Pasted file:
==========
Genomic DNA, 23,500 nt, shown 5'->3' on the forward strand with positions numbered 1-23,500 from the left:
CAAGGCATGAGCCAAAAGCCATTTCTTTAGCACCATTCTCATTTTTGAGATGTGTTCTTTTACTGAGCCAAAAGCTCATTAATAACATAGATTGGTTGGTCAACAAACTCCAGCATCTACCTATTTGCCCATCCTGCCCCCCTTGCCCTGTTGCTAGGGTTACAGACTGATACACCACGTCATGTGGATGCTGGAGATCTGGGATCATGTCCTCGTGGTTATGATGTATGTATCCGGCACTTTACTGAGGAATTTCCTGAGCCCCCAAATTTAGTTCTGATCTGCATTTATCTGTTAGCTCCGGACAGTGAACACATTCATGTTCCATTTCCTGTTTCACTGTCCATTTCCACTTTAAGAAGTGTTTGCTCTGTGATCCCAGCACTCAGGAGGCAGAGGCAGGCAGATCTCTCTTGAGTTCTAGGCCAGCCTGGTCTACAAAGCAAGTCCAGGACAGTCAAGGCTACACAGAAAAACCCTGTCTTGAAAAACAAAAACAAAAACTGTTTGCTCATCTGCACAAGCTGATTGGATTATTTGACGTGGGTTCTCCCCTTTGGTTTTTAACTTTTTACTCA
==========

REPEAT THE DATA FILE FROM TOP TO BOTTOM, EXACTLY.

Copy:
Genomic DNA, 23,500 nt, shown 5'->3' on the forward strand with positions numbered 1-23,500 from the left:
CAAGGCATGAGCCAAAAGCCATTTCTTTAGCACCATTCTCATTTTTGAGATGTGTTCTTTTACTGAGCCAAAAGCTCATTAATAACATAGATTGGTTGGTCAACAAACTCCAGCATCTACCTATTTGCCCATCCTGCCCCCCTTGCCCTGTTGCTAGGGTTACAGACTGATACACCACGTCATGTGGATGCTGGAGATCTGGGATCATGTCCTCGTGGTTATGATGTATGTATCCGGCACTTTACTGAGGAATTTCCTGAGCCCCCAAATTTAGTTCTGATCTGCATTTATCTGTTAGCTCCGGACAGTGAACACATTCATGTTCCATTTCCTGTTTCACTGTCCATTTCCACTTTAAGAAGTGTTTGCTCTGTGATCCCAGCACTCAGGAGGCAGAGGCAGGCAGATCTCTCTTGAGTTCTAGGCCAGCCTGGTCTACAAAGCAAGTCCAGGACAGTCAAGGCTACACAGAAAAACCCTGTCTTGAAAAACAAAAACAAAAACTGTTTGCTCATCTGCACAAGCTGATTGGATTATTTGACGTGGGTTCTCCCCTTTGGTTTTTAACTTTTTACTCA